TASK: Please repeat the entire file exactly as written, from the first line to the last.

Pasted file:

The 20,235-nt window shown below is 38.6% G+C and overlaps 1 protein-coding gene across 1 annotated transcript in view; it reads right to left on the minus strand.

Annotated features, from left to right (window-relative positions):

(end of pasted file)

The 20,235-nt window shown below is 38.6% G+C and overlaps 1 protein-coding gene across 1 annotated transcript in view; it reads right to left on the minus strand.

Annotated features, from left to right (window-relative positions):